Unsuspecting goodies await us in the Muncipal Services Building, Sheung Wan, Hong Kong
It's pretty amazing how much fun local affordable food (at times not necessarily the healthiest) can be found if you carefully search and dig around. No foreign tourist will actively seek something like this out, because it doesn't look interesting, appetizing, or even worthy of Michelin's time...but to lonesome expats living abroad, the thrill of the hunt alone is worth the while.
Not too far from the MTR station of Sheung Wan, find your way to the Municipal Services Building, where the wet market is housed. Head to the top floor and you will find the cooked food center.
There is absolutely no English on the menu or signage, and to make things more interesting, the name "Shui Kee" 瑞記 is listed from right to left (the old style traditional way of reading Chinese), so it shows up as 記瑞. The sign is high above near the ceiling, and the shop is in one of the corners.
Look for the red menu near the window, and the calendar near the door
So this looks like your average run of the mill cooked for stall. What's so special about it, you might ask? Well, it's actually a combination of food culture, what locals eat and where some might hang out during certain times of day, and doing something simple enough at a very high level that very few competitors can emulate (and in some cases absolutely cannot).
The prices can be a challenge to read, particularly if you are not familiar with old style methods by vendors.
Ahh...why bother reading the menu. I'm here for a breakfast. Cold milk tea and HK old style French toast!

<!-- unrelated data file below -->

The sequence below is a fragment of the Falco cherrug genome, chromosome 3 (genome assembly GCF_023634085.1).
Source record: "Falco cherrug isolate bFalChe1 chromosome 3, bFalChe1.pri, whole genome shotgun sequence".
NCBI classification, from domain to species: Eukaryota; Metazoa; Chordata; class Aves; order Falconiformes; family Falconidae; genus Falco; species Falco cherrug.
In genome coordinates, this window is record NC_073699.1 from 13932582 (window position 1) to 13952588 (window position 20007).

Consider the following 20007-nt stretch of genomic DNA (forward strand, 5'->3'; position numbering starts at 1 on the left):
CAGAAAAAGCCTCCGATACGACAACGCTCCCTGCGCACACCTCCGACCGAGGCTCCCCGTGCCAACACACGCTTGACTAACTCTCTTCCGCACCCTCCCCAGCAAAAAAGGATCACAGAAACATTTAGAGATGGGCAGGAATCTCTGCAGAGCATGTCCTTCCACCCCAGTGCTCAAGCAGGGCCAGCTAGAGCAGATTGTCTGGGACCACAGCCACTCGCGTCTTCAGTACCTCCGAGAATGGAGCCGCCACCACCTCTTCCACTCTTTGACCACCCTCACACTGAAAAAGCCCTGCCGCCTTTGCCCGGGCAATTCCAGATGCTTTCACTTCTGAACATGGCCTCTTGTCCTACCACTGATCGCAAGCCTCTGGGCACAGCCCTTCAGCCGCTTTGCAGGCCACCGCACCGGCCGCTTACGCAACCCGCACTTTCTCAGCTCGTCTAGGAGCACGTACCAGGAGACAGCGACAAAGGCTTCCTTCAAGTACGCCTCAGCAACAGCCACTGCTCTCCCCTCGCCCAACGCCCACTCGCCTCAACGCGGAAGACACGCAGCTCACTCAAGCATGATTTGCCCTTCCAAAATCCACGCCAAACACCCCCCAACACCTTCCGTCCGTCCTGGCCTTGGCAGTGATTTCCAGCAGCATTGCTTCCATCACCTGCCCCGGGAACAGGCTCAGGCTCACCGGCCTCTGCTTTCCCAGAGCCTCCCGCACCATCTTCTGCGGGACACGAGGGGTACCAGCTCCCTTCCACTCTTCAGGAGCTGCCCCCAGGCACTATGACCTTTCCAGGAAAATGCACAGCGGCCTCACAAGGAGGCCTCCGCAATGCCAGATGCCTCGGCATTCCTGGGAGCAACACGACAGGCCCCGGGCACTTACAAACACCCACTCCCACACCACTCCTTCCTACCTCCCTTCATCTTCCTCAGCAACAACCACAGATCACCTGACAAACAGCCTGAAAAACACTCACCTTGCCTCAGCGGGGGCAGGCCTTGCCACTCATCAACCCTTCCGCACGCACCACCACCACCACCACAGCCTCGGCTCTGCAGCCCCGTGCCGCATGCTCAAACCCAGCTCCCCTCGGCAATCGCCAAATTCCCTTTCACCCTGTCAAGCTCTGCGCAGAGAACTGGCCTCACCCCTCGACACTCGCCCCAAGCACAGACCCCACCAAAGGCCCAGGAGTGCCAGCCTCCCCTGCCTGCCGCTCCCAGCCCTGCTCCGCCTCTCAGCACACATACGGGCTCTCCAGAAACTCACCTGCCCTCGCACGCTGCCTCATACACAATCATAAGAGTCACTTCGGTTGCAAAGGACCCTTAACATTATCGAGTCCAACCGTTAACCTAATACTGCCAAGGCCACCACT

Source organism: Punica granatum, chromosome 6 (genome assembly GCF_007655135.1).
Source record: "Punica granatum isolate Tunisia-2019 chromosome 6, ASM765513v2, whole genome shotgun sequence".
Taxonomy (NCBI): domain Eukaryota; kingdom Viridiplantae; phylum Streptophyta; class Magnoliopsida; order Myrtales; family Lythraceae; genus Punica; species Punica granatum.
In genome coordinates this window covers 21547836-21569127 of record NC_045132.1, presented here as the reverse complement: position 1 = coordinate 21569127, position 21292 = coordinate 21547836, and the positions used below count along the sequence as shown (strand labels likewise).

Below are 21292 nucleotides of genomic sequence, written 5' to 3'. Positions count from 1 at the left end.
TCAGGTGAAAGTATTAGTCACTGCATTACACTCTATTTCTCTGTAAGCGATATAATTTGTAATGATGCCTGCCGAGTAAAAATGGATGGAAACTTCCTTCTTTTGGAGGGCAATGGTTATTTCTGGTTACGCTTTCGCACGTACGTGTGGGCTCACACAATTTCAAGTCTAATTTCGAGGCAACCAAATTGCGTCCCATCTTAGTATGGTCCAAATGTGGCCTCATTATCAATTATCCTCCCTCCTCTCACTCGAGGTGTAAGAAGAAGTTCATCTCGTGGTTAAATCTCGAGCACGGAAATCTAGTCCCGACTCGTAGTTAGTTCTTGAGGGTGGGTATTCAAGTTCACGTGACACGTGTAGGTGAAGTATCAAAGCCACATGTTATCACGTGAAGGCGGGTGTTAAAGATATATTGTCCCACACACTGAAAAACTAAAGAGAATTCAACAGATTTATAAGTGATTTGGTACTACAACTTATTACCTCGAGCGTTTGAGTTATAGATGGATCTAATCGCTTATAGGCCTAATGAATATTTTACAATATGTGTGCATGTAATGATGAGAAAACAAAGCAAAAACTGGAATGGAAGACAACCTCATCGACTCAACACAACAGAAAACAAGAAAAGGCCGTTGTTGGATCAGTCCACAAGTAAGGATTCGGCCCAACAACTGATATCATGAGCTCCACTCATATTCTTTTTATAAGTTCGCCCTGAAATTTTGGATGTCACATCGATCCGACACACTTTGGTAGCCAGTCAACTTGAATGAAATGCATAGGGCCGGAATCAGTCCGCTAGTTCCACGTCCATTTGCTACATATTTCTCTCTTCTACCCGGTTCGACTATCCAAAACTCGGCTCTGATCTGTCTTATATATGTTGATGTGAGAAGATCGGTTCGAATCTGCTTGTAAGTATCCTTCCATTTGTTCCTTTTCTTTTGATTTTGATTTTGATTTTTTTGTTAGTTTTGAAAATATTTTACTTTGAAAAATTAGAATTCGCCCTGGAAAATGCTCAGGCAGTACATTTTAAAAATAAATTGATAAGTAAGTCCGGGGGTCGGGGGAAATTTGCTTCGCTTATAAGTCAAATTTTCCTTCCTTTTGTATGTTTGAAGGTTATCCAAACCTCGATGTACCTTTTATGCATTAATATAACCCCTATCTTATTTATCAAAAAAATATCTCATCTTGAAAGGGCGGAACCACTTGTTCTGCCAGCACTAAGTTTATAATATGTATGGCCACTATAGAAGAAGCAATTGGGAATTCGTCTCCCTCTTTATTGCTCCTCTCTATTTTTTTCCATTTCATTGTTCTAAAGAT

To the left is the small kitchen, where a legendary 80+ year old man works
This is what I came here to eat, old style French toast
This is the weirdest looking HK style French toast I've had. Perhaps I've lived overseas far too long and am used to peanut butter sandwiches deep fried. But this one is a classic style of egg mix over white bread/toast, with the crust removed. Then some sweet condensed milk on top. It's pretty decadent and obviously only a once in a blue moon kind of treat once you are over a certain age, but damn delicious.
But this is REALLY why I came here.
Now Shui Kee 瑞記 is actually most famous for THIS. It is certainly weird to see a cream soda bottle being used as a carrier for a Hong Kong milk tea beverage, but I believe there are a few reasons behind this.
The obvious one is environmental, why wash an additional cup?
The next one is packaging...it's cutesy in a sense, and practically everyone in HK has grown up drinking a glass bottle soda, or a glass bottle Vitasoy, one of numerous childhood memories.
It's probably easier to keep these cool, so the milk tea can be kept at a cold temperature and served without ice (which dilutes the drink).
But the most important thing is that this was probably the best cold HK milk tea I had during my entire trip, and the most memorable. Everything about the drink was flawless...the refreshing cold temperature, the degree of sweetness (just right), as well as the depth of flavors and texture from the tea brewing. As simple as this drink seems, it is actually very difficult to get it right. And this 80+ year old man figured it out years ago.
In a day and age where real estate and bling jewelry is king in Hong Kong, and no younger generation of folk are willing to take over these mom and food shops or to get into food business to keep the traditions alive, one can only lament that some day food culture like this will just slowly fade away.
I hate to say this, but please enjoy while you still can.
May the chef and his food continue to thrive until at least my next trip, and yours.
Shui Kee 瑞記咖啡
Shop 17, 2/F, Sheung Wan Municipal Services Building, Sheung Wan